‘If the world burns, I can’t work anyway’: pianist Igor Levit on his activism, quitting Twitter, and his long-awaited first visit to Hong Kong
- The Russian-born German is one of the world’s most acclaimed pianists, known as much for his penetrating playing as for his political activism
- Explaining his stance, Levit says ‘Music connects people … but democracy is on the brink.’ He also looks forward to seeing Hong Kong when he plays in the city
About eight hours after our interview with the German pianist Igor Levit on November 7, he published his last thread on Twitter, where he had freely shared his views on music and current affairs for 11 years.
“Twitter is now owned by one man who among other things likes to parrot Chinese and Russian talking points. I am out,” he tweeted.
This abrupt virtual walkout by @igorpianist was prompted not just by the divisive public comments of Twitter’s owner, Elon Musk. In his parting shot, Levit also blamed the anti-Semitism, racism, misogyny and far-right extremism that has poisoned the Twittersphere.
He has quit and returned to Twitter before, but wrote: “This step is a final one.” Within 24 hours, his account had been removed without a trace.
The 35-year-old’s outpourings online are well known. “Piano Master with a Bustling Twitter” is the title of local critic Savio Lau’s pre-concert talk ahead of Levit’s Hong Kong debut on November 21.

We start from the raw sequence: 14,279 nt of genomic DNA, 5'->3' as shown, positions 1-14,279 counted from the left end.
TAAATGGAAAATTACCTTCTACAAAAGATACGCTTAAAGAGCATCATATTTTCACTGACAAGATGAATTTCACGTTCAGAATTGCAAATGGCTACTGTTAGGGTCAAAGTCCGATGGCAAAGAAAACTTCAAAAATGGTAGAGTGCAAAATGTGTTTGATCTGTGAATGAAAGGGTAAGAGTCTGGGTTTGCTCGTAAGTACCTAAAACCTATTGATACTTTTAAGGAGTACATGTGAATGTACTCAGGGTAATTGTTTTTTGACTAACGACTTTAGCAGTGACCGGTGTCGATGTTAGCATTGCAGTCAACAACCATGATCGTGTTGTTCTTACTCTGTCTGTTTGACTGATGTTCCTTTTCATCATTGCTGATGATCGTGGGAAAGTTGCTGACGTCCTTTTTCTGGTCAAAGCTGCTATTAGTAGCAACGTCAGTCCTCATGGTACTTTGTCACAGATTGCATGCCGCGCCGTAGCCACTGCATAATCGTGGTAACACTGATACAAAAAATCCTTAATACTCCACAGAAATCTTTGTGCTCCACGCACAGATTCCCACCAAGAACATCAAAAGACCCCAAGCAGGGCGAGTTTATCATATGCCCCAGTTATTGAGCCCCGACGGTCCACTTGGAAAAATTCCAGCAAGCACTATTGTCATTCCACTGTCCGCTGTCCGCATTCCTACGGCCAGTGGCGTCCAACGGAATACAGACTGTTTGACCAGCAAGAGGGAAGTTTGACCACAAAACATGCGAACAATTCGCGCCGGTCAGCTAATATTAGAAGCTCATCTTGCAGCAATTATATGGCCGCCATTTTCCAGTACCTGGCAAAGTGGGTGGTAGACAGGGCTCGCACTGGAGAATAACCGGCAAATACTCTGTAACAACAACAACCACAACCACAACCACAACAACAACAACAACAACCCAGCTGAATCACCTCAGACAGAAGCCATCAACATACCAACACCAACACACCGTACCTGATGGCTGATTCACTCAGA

Widely considered one of the world’s most accomplished concert pianists, Levit had 186,000 followers on Twitter, many of whom became fans because of the free “House concerts” he streamed daily and shared on Twitter from his Berlin living room in 2020 during a prolonged coronavirus pandemic lockdown.
The sceptics went on the attack as soon as Levit’s account went dark. “He should play, not speak!” said one comment on Slipped Disc, the popular classical music website. Others called him a “narcissist” who sought constant attention.
But the Russian-born, Berlin-based virtuoso maintains that using his celebrity status to stand up for his political beliefs is a responsibility, not an option, even though there are plenty of people who prefer to see him stay within the rarefied world of classical music.
He told his life story recently in an autobiography titled House Concert, co-written with German journalist Florian Zinnecker.
A child prodigy who began playing at the age of three, Levit was first taught by his pianist mother, Elena, and was already performing in public before the family emigrated to Hannover, Germany when he was eight.